NBA Playoffs: Poor Rebounding Will Be the Bulls' Downfall

Andy HuSenior Writer IIMay 11, 2013

NBA Playoffs: Poor Rebounding Will Be the Bulls' Downfall

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    The Chicago Bulls stormed into the second round and stole Game 1 from the Miami Heat before losing two straight and falling down 2-1.

    In the last two games, there has been something sticking out in the box score that is uncharacteristically hurting the Bulls.

    Rebounds.

    The Heat outrebounded the Bulls by 41-28 in the Game 2 blowout and outrebounded them again in Game 3, 39-37.

    It's starting to become apparent that rebounding is the deciding factor in every game and in the series. The team that grabs the most rebounds by the end of the game tends to win. It's as simple as that.

Must Match Regular-Season Intensity

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    Unfortunately, the Bulls, who have the ninth-best rebounding rate in the league (per Hollinger's Team Stats), have been clearly struggling with one of the few advantages that they have in this matchup against the Heat.

    The Heat were just 21st in the league in rebounding rate during the regular season, but they've outworked the Bulls on the glass in the past two games.

    The Bulls are obviously not rebounding as well as their regular-season production says they should. They are being outrebounded by one of the weaker rebounding teams in this league. They cannot allow their mishaps on the glass in the past two games affect them for the rest of the series, or else, they won't have a chance in the world of defeating the defending champions.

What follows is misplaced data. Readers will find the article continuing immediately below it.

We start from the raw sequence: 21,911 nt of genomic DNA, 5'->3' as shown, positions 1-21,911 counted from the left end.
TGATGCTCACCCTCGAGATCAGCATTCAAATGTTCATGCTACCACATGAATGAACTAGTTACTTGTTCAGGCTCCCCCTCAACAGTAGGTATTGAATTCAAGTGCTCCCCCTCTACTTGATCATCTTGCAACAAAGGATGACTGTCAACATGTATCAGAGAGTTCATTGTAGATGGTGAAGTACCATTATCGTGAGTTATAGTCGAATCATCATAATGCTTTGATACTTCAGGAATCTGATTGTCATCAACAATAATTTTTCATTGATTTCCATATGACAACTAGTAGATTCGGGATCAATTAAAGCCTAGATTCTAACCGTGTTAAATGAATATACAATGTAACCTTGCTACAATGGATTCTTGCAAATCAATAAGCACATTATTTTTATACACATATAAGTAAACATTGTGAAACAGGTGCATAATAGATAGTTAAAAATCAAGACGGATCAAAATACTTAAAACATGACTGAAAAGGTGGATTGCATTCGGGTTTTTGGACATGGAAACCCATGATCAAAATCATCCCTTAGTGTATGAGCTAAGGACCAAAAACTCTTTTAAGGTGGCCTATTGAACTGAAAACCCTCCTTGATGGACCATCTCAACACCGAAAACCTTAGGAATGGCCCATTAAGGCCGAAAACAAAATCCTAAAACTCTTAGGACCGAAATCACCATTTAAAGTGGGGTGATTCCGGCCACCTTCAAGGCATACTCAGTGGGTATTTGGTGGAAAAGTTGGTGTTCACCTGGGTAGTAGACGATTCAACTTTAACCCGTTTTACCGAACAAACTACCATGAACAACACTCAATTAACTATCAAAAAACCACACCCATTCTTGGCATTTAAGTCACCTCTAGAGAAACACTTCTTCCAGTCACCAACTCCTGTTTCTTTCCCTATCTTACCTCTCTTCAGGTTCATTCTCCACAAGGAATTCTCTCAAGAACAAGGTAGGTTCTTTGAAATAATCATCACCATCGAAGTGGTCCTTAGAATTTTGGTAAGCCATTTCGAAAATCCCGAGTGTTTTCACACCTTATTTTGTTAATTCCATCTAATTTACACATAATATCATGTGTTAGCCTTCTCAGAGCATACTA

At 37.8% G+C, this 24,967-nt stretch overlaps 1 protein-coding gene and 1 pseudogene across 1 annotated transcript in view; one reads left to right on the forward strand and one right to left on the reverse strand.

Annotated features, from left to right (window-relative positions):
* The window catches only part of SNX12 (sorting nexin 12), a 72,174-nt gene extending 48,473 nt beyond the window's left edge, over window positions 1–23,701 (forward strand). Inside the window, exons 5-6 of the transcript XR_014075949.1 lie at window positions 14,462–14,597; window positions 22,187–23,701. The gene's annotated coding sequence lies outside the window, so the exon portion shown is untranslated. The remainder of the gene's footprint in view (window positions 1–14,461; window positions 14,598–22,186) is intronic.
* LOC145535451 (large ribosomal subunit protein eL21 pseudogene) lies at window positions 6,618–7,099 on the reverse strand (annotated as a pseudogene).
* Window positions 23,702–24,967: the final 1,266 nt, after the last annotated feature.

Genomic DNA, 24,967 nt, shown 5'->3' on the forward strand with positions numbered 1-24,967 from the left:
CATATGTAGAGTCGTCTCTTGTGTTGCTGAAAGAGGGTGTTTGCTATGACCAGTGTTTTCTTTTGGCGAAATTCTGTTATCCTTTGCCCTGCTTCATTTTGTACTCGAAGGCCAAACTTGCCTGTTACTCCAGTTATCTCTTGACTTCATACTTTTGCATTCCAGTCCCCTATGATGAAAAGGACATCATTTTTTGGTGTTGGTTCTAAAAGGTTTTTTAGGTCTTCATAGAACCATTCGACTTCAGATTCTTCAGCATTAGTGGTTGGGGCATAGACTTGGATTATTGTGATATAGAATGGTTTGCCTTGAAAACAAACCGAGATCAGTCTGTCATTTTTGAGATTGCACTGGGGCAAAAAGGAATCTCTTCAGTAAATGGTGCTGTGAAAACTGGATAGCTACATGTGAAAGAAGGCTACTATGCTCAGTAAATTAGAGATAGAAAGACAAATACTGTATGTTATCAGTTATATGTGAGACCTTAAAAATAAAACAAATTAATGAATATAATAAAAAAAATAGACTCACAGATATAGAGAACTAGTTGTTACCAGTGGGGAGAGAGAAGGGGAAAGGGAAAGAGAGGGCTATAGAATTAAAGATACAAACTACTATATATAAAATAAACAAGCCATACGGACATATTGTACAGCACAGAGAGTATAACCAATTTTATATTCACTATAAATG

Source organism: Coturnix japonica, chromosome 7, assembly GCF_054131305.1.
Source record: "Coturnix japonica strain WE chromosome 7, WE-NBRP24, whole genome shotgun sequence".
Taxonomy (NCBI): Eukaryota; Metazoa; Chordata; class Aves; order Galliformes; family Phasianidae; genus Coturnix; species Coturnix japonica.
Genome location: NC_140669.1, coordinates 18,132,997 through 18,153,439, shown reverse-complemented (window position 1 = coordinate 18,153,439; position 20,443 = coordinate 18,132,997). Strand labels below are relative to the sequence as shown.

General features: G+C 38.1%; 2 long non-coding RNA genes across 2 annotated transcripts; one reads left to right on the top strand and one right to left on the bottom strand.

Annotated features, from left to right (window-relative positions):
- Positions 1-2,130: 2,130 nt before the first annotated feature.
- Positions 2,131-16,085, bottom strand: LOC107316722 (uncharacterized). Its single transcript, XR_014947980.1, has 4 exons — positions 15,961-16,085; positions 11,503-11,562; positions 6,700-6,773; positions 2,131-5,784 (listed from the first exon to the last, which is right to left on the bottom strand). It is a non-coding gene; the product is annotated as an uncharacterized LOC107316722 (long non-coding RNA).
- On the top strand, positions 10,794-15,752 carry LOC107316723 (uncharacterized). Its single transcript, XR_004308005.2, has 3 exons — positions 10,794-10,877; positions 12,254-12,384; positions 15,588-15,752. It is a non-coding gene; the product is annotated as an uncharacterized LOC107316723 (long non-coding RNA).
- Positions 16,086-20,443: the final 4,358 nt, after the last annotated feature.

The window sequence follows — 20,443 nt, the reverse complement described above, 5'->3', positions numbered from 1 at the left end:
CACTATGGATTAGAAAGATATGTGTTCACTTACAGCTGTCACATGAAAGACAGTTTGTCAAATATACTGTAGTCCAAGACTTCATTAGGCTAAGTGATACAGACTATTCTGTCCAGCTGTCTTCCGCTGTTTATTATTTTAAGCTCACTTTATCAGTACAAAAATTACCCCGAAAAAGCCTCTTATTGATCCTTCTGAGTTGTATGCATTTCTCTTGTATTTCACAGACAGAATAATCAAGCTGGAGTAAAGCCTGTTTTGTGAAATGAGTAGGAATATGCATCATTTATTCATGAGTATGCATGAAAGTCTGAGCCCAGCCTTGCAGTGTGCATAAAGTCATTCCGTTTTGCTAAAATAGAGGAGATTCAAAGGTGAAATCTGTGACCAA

Battle Against the Heat Bigs

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    In Game 3, Chris Bosh grabbed nearly the same number of rebounds as the entire Bulls' starting frontcourt (19 vs. 20). The Bulls just cannot allow this to happen, especially against a team who could punish them on offense with second or third opportunities.

    The Bulls didn't exactly do terribly on the glass in Game 3, but they didn't rebound enough to win the game.

    Joakim Noah was the leading Bulls rebounder with 11, which included seven offensive rebounds. The player with the second-highest total rebounds was Nate Robinson with six, which is definitely surprising, considering that he's the smallest guy on the floor.

    Carlos Boozer only recorded four rebounds and no other frontcourt player had more than five.

    Bosh is a good rebounder, but his regular-season rebounding averages are nowhere near as high as Boozer's or Noah's. In fact, his 6.8 rebounds per game average is even lower than that of LeBron James.

    Noah, Boozer and Taj Gibson will have to outwork Bosh on the glass. They cannot allow him to have a phenomenal rebounding performance like he did in Game 3.

Advantage Turned into a Disadvantage

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    The Heat have the upper hand in so many areas of the game, but rebounding isn't supposed to be one of them. The Bulls have a chance to win the series—even with their lackluster offense—if they play suffocating team defense and dominate the boards.

    Rebounding was the key aspect of this Bulls team that gave them a chance of overthrowing the powerhouse that is the Heat.

    Other than defense and rebounding, the Heat are miles better at every other aspect of the game. What else could the Bulls rely on if their rebounding is worse than the Heat? Nothing.

    I guess they could still rely on their suffocating defense, but they won't get far if they're getting pounded on the glass.

    The Heat are already the most offensively talented team in the league, so the Bulls cannot let them work harder on the glass.